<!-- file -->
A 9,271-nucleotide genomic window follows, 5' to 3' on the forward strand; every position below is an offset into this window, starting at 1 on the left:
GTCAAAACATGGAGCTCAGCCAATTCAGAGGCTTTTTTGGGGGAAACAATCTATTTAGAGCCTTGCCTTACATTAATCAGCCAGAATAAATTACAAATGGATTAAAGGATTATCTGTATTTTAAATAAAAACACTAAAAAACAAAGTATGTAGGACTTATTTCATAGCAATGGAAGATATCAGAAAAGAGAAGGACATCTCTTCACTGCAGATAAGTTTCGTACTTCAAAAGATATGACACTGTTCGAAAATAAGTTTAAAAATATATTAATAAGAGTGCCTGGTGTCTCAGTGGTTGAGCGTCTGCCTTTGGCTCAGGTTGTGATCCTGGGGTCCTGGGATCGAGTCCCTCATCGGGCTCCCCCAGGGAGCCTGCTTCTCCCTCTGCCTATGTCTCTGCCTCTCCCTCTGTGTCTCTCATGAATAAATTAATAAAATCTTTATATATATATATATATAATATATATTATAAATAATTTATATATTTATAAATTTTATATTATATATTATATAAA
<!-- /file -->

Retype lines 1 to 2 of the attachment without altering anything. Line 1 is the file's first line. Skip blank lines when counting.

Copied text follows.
A 9,271-nucleotide genomic window follows, 5' to 3' on the forward strand; every position below is an offset into this window, starting at 1 on the left:
GTCAAAACATGGAGCTCAGCCAATTCAGAGGCTTTTTTGGGGGAAACAATCTATTTAGAGCCTTGCCTTACATTAATCAGCCAGAATAAATTACAAATGGATTAAAGGATTATCTGTATTTTAAATAAAAACACTAAAAAACAAAGTATGTAGGACTTATTTCATAGCAATGGAAGATATCAGAAAAGAGAAGGACATCTCTTCACTGCAGATAAGTTTCGTACTTCAAAAGATATGACACTGTTCGAAAATAAGTTTAAAAATATATTAATAAGAGTGCCTGGTGTCTCAGTGGTTGAGCGTCTGCCTTTGGCTCAGGTTGTGATCCTGGGGTCCTGGGATCGAGTCCCTCATCGGGCTCCCCCAGGGAGCCTGCTTCTCCCTCTGCCTATGTCTCTGCCTCTCCCTCTGTGTCTCTCATGAATAAATTAATAAAATCTTTATATATATATATATATAATATATATTATAAATAATTTATATATTTATAAATTTTATATTATATATTATATAAA